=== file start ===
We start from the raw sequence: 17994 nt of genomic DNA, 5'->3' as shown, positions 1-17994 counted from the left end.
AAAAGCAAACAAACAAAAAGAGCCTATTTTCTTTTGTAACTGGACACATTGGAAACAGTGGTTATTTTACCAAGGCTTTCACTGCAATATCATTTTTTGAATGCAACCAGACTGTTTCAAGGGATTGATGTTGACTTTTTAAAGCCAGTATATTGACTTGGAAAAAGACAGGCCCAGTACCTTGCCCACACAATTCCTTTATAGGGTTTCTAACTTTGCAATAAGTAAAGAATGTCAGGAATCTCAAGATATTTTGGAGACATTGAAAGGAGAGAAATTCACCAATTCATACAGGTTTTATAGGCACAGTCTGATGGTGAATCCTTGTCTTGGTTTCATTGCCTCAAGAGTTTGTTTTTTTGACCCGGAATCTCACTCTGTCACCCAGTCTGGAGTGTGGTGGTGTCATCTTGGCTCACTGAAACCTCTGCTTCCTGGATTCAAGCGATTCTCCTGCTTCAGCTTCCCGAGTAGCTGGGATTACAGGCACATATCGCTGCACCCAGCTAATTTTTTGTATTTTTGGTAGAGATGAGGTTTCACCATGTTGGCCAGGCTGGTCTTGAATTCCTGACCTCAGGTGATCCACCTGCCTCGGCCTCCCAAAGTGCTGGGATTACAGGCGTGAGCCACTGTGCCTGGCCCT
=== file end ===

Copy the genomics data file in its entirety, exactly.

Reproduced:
We start from the raw sequence: 17994 nt of genomic DNA, 5'->3' as shown, positions 1-17994 counted from the left end.
AAAAGCAAACAAACAAAAAGAGCCTATTTTCTTTTGTAACTGGACACATTGGAAACAGTGGTTATTTTACCAAGGCTTTCACTGCAATATCATTTTTTGAATGCAACCAGACTGTTTCAAGGGATTGATGTTGACTTTTTAAAGCCAGTATATTGACTTGGAAAAAGACAGGCCCAGTACCTTGCCCACACAATTCCTTTATAGGGTTTCTAACTTTGCAATAAGTAAAGAATGTCAGGAATCTCAAGATATTTTGGAGACATTGAAAGGAGAGAAATTCACCAATTCATACAGGTTTTATAGGCACAGTCTGATGGTGAATCCTTGTCTTGGTTTCATTGCCTCAAGAGTTTGTTTTTTTGACCCGGAATCTCACTCTGTCACCCAGTCTGGAGTGTGGTGGTGTCATCTTGGCTCACTGAAACCTCTGCTTCCTGGATTCAAGCGATTCTCCTGCTTCAGCTTCCCGAGTAGCTGGGATTACAGGCACATATCGCTGCACCCAGCTAATTTTTTGTATTTTTGGTAGAGATGAGGTTTCACCATGTTGGCCAGGCTGGTCTTGAATTCCTGACCTCAGGTGATCCACCTGCCTCGGCCTCCCAAAGTGCTGGGATTACAGGCGTGAGCCACTGTGCCTGGCCCT